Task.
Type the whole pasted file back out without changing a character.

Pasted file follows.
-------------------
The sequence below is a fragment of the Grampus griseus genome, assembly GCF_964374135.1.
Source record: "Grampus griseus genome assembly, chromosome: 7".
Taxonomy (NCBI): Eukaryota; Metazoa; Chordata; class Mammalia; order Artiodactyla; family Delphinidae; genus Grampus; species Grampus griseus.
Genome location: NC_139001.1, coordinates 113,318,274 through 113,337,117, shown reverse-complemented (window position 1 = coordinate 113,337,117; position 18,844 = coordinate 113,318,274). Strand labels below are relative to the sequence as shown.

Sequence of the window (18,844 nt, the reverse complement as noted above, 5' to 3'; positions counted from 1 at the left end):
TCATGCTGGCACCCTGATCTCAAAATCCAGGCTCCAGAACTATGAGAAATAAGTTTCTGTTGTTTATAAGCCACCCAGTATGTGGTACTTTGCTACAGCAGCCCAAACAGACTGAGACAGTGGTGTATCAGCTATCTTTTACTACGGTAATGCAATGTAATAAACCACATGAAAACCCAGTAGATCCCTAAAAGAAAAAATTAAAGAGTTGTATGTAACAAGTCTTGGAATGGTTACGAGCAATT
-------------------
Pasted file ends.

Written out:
The sequence below is a fragment of the Grampus griseus genome, assembly GCF_964374135.1.
Source record: "Grampus griseus genome assembly, chromosome: 7".
Taxonomy (NCBI): Eukaryota; Metazoa; Chordata; class Mammalia; order Artiodactyla; family Delphinidae; genus Grampus; species Grampus griseus.
Genome location: NC_139001.1, coordinates 113,318,274 through 113,337,117, shown reverse-complemented (window position 1 = coordinate 113,337,117; position 18,844 = coordinate 113,318,274). Strand labels below are relative to the sequence as shown.

Sequence of the window (18,844 nt, the reverse complement as noted above, 5' to 3'; positions counted from 1 at the left end):
TCATGCTGGCACCCTGATCTCAAAATCCAGGCTCCAGAACTATGAGAAATAAGTTTCTGTTGTTTATAAGCCACCCAGTATGTGGTACTTTGCTACAGCAGCCCAAACAGACTGAGACAGTGGTGTATCAGCTATCTTTTACTACGGTAATGCAATGTAATAAACCACATGAAAACCCAGTAGATCCCTAAAAGAAAAAATTAAAGAGTTGTATGTAACAAGTCTTGGAATGGTTACGAGCAATT